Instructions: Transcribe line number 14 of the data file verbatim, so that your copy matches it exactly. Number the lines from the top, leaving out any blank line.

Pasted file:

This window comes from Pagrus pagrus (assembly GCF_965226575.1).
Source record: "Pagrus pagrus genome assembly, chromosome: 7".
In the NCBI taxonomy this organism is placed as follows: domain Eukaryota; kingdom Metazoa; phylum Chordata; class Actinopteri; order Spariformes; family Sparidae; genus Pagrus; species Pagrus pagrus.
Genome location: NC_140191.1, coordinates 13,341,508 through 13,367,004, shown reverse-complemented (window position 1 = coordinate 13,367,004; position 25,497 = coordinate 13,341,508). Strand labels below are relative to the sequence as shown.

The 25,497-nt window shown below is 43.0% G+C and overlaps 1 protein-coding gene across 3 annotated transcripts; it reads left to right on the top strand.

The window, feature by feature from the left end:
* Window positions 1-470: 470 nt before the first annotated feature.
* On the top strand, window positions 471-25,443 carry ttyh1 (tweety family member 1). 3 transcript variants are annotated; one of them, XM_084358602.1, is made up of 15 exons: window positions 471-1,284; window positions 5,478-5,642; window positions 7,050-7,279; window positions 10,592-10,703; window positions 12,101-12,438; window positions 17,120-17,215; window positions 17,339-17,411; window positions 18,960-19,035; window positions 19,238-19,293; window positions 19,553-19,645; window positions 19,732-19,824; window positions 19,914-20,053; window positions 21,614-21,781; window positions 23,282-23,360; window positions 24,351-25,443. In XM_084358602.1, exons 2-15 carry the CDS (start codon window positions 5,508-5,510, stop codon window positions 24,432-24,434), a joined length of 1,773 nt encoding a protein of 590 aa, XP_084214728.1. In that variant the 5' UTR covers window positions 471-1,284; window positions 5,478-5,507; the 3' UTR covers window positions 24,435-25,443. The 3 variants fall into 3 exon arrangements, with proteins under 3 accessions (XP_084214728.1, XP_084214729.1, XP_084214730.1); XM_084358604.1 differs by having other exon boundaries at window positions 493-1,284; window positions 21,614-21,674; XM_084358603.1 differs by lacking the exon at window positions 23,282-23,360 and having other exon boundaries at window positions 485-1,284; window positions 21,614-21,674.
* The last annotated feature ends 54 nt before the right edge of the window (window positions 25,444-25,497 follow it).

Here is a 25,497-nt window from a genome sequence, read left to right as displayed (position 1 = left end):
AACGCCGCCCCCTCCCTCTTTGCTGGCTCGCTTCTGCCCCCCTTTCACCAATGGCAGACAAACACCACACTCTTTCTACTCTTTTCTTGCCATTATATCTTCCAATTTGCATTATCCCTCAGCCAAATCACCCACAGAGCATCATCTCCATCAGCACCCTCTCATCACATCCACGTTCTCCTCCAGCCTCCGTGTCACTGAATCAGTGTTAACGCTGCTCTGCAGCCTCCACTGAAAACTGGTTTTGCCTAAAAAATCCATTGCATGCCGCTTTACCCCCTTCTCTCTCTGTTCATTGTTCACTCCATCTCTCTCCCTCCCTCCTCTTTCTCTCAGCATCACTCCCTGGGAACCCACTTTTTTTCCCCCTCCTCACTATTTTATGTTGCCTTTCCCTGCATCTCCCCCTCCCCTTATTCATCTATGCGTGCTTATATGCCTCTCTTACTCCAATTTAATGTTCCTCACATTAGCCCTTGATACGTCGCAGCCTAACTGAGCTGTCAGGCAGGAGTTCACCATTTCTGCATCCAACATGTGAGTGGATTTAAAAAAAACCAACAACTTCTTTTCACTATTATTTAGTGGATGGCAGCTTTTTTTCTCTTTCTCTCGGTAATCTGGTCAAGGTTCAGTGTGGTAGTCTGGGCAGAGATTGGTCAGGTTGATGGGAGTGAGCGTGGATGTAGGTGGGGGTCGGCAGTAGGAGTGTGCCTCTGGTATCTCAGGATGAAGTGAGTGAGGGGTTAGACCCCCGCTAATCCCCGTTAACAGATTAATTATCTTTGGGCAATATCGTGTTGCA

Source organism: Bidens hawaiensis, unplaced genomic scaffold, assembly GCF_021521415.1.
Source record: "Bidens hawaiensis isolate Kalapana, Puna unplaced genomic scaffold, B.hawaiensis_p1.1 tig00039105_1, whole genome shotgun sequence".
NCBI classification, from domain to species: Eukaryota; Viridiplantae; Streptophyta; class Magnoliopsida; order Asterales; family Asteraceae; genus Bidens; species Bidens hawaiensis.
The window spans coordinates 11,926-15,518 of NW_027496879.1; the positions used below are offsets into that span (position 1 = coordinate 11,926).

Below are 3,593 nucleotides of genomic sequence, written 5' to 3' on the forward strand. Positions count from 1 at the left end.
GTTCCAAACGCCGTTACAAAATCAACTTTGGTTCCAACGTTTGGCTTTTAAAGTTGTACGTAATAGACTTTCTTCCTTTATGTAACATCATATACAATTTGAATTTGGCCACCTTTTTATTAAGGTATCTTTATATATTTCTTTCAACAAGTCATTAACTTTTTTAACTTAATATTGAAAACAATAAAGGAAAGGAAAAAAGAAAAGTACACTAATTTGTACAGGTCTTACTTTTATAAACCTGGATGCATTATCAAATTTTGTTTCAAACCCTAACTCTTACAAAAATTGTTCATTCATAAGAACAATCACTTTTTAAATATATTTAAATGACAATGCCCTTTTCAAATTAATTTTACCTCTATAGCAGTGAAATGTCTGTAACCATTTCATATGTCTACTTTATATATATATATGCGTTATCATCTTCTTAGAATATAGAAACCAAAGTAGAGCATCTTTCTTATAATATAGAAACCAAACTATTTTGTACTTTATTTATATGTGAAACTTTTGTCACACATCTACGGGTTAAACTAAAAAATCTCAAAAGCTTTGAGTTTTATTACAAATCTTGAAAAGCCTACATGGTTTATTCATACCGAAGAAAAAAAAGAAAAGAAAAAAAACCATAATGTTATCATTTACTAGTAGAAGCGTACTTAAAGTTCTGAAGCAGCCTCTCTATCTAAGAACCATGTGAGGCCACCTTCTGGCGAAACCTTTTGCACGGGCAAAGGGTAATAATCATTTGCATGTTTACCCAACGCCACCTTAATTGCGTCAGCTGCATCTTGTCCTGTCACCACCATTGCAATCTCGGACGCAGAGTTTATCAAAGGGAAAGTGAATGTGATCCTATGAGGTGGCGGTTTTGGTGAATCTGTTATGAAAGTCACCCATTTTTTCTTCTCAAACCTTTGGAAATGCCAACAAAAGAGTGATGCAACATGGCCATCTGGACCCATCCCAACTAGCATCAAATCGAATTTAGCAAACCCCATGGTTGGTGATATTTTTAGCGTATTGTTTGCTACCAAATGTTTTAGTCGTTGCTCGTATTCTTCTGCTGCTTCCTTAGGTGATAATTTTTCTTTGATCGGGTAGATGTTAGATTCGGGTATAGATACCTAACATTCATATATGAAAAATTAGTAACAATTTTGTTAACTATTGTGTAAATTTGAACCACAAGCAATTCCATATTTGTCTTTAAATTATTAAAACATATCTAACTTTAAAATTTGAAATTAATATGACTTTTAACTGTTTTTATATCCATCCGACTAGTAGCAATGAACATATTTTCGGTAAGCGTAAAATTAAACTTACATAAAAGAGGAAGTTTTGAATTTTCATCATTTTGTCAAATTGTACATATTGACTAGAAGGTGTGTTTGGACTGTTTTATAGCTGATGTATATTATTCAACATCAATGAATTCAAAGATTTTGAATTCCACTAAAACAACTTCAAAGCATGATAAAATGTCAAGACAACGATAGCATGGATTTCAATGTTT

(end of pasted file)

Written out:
NCBI classification, from domain to species: Eukaryota; Viridiplantae; Streptophyta; class Magnoliopsida; order Asterales; family Asteraceae; genus Bidens; species Bidens hawaiensis.